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A Court Says Kathy Hochul Has to Shelter Migrants. Tish James Won’t Help Hochul Argue Otherwise

The Brooklyn-based James asked off the state's defense of doing little to help unsheltered migrants.

Last Wednesday, Eric Adams pulled off an abrupt about-face—he was no longer advising migrants not to come, but was now accepting the fact that New York City will continue to receive thousands of migrants each week for the near future. Instead, he focused his efforts on trying to get both federal officials and state leaders to help him out with both money and physical shelters, instead of just handing over one-time sums of money to help him fill a growing budget gap. 

On Thursday of last week, those efforts bore some fruit, but maybe not in the way anyone envisioned. Attorney General Tish James, whose office represents the state government in most judicial matters, took her office off the long-standing lawsuit that surrounds New York City's right-to-shelter law, which has now recently become a beacon to migrants the world over. Earlier this month, a state judge had advised the state that it would need to step up its efforts, and work with the city to come up with a plan for how the city and state could comply with its shelter responsibilities. 

The Times has reported that James begged off the case because she "had fundamental policy disagreements with the governor over the state’s role in managing the crisis," and that the Governor was worried that the court would compel more New York cities to help shelter migrants. The state has until tomorrow to respond to the city's proposal for more cooperation.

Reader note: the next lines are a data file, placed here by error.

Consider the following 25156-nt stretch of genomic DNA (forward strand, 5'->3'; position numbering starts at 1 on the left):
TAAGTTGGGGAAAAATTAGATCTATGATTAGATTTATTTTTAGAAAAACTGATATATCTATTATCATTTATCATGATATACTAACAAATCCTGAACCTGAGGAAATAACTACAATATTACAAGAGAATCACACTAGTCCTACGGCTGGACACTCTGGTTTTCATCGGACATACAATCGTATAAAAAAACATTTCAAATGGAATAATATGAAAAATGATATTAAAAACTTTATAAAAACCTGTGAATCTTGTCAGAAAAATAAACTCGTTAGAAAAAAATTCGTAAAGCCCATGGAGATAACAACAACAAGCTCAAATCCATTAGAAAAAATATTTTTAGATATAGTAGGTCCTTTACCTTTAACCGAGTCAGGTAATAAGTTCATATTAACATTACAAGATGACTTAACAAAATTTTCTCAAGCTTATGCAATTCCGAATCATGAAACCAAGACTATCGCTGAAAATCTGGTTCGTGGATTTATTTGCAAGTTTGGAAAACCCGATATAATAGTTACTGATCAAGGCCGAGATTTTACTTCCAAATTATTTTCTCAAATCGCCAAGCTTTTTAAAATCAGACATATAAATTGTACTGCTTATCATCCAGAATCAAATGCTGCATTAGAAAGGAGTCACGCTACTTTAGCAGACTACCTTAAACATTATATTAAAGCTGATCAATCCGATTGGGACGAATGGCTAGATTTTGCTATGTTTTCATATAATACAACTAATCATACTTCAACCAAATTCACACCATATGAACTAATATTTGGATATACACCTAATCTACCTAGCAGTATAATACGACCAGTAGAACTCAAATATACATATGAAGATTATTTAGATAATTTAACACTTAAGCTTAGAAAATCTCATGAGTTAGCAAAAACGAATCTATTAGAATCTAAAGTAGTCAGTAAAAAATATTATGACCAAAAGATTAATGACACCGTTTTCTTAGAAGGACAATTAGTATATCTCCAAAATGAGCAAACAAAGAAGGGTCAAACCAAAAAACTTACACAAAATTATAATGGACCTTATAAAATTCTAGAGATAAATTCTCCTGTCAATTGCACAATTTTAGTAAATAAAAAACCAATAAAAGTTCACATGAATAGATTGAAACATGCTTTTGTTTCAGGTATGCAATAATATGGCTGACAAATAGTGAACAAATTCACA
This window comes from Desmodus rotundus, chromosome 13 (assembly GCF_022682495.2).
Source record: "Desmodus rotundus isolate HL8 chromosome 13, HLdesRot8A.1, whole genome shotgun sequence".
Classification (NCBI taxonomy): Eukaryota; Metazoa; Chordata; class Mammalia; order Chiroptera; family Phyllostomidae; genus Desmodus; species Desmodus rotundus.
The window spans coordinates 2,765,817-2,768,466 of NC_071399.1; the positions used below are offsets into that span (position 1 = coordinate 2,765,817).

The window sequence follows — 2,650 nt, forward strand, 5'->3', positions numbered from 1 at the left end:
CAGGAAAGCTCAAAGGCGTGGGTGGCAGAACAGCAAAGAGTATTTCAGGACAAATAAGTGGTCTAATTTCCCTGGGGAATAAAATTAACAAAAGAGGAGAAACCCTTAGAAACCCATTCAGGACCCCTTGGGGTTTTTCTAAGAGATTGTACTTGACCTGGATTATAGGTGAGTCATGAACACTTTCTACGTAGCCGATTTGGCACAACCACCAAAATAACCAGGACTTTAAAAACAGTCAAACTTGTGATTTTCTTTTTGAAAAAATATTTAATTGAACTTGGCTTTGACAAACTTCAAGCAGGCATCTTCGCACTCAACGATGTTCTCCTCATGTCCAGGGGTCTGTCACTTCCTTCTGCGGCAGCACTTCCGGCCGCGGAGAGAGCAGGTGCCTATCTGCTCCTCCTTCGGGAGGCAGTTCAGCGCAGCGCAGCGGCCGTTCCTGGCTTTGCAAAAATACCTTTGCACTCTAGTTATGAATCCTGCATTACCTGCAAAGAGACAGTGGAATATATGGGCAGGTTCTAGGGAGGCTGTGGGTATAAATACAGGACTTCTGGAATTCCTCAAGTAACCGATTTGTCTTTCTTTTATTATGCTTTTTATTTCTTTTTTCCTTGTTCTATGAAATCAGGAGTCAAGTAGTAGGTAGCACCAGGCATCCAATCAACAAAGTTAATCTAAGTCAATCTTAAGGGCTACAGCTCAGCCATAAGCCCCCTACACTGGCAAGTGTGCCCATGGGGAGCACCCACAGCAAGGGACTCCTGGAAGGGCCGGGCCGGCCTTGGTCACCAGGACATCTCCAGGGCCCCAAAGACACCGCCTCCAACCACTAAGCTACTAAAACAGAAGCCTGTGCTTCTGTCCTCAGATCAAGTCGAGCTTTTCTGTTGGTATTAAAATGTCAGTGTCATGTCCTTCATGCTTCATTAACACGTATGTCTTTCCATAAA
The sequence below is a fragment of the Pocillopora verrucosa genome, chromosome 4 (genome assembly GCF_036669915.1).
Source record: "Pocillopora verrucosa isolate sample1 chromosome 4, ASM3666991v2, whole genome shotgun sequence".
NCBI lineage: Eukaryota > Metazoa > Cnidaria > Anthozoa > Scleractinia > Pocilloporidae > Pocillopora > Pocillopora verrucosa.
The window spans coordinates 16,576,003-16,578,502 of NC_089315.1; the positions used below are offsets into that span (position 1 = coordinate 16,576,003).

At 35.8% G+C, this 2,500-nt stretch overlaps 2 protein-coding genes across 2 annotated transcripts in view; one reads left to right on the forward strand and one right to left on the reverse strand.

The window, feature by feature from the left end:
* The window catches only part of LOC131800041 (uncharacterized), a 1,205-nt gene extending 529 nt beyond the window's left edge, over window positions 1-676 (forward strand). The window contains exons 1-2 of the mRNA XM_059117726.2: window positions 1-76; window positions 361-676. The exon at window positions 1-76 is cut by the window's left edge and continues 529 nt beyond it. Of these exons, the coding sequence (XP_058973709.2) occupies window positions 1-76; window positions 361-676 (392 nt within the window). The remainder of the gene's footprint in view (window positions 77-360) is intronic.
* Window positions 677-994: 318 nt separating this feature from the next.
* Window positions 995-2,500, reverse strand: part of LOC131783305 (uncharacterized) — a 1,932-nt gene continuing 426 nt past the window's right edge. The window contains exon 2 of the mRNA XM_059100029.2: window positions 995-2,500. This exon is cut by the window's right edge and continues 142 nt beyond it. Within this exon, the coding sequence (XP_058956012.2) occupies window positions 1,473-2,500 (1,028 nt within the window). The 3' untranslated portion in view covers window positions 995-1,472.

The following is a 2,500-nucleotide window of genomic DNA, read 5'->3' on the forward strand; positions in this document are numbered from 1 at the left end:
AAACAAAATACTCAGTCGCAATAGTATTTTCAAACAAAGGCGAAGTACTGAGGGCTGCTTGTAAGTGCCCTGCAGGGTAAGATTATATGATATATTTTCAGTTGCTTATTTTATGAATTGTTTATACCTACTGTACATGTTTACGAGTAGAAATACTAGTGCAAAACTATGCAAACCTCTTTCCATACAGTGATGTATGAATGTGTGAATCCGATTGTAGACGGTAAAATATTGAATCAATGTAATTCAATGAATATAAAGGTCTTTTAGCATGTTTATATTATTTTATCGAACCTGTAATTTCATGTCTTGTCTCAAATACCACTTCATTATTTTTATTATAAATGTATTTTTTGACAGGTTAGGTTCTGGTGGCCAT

While her new lawyers are working on that, the Governor has gone on the offensive, issuing a press release touting the state's ongoing commitment to helping migrants—including the $1 billion set aside by the legislature in this year's budget, the use of state-owned land for shelters, the use of National Guard personnel to staff some shelters, and a new plan to help some migrant families move upstate

At the same time the federal government has heeded Adams's call for more help... by sending former Labor secretary and current Biden advisor Tom Perez to the city for a round of meetings. This tells you quite a lot about how serious the prospects are for any actual federal support (slim). Case in point: The Federal Government is still refusing to budge on the possible use of Floyd Bennett Field as a shelter for migrants

The city, state, and advocates for unsheltered people are due back in court on Wednesday, without the state's Attorney General present. Without saying much, Brooklyn's James has made clear that she won't stand in the way of the city trying to get the help it needs. 

Some links to start your Monday: 

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